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Open-source advocates to build free PCs for needy Bay Area schools

Effort will also test how nontech users adapt to Ubuntu

By Todd R. Weiss
February 29, 2008 12:00 PM ET

Computerworld - For years, open-source software advocates have been holding "installfests," gatherings to help others learn how to install and use Linux and other open-source applications on computers. Tomorrow, a San Francisco Bay Area nonprofit group and a San Mateo, Calif.-based open-source vendor are taking the idea a step further by co-sponsoring an all-day "Installfest for Schools" to create what they hope will be 500 refurbished computers to be used by underpriviledged students in schools in nearby neighborhoods.

The computers, which are older, outdated PCs donated by consumers and businesses in the Bay Area, will be brought to four locations where tech volunteers will install Ubuntu Linux 7.10, which also includes a host of other open-source applications, onto the machines.

Computer labs in about nine elementary and high schools in the Bay Area are scheduled to receive the Linux-loaded PCs for their students, said Andrew Fife, product marketing manager at San Mateo-based Untangle Inc., which sells enterprise open-source software that blocks spam, spyware, viruses and other unwanted content.

"This is a very interesting experiment to see how nontech users who don't have a lot of computing experience can adapt to Ubuntu," Fife said.

James Burgett, founder and executive director of nonprofit Alameda County Computer Resource Center (ACCRC), said the key to the Installfest is that the old computer equipment will be given new lives and used by students and schools that need them.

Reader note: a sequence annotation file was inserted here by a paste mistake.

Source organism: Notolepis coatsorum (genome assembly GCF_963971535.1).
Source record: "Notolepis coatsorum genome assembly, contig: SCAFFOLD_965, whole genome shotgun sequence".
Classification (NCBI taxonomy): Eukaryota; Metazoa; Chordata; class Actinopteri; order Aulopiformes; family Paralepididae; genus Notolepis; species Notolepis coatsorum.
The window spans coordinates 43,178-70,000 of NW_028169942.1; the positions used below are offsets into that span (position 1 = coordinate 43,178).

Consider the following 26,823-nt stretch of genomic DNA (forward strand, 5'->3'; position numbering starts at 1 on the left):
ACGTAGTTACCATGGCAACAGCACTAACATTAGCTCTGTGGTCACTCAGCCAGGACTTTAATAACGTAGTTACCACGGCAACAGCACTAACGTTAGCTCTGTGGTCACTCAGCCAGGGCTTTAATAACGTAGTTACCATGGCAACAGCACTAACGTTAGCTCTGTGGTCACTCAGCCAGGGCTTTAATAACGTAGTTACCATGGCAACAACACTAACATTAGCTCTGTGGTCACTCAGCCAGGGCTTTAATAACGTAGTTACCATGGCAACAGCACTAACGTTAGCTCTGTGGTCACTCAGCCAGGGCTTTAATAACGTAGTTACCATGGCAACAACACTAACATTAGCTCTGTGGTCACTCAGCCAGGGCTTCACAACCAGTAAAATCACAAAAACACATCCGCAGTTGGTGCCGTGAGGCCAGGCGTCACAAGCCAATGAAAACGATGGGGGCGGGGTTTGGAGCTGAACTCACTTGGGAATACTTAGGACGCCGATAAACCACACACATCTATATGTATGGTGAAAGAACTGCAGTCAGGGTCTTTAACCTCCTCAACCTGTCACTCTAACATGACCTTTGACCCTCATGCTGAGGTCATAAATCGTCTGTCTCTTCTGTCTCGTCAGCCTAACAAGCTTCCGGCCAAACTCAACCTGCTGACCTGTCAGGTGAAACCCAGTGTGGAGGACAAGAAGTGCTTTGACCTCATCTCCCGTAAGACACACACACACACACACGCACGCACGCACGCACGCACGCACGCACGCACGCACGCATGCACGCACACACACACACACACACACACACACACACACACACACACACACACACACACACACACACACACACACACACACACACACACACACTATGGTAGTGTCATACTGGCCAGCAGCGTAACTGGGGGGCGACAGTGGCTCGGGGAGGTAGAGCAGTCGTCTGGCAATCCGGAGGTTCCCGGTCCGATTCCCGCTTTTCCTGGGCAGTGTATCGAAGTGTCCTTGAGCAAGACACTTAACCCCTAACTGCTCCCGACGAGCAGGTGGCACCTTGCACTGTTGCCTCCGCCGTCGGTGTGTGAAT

An additional benefit is that by recycling the hardware, it won't have to be disposed of in municipal landfills or trash incinerators. "My primary purpose is reuse," Burgett said. "I'm much more concerned with avoiding such lost opportunities."

The ACCRC refurbishes usable old PCs and donates them to charities, nonprofit groups, schools, and low-income or disabled people. Nonworking computer gear is sent away for recycling. Fife said he hopes to have as many as 40 volunteers working at each of the four sites, installing and testing Ubuntu on the machines to be sure they are working properly.

Setting up the one-day event has been complicated, he said. "There are a lot of logistical challenges," Fife said. Moving hundreds of PCs from various facilities to the four locations has been a huge challenge."

To do that, the PCs are shrink-wrapped in plastic, then loaded onto 4-foot-square shipping pallets and trucked to the locations.

Fife set up an online wiki for the event, and volunteers have signed up after hearing about it through a wide range of open-source community groups and private companies. The event has been discussed on company blogs, including those from Sun Microsystems Inc., Ubuntu, the Mozilla Foundation and others. The Mozilla Foundation is providing pizza to the volunteers in the four Installfest locations, while NoStarch Press is donating PDF copies of the book, Ubuntu Linux for Non-Geeks, that will be installed on each of the PCs being built for the schools.

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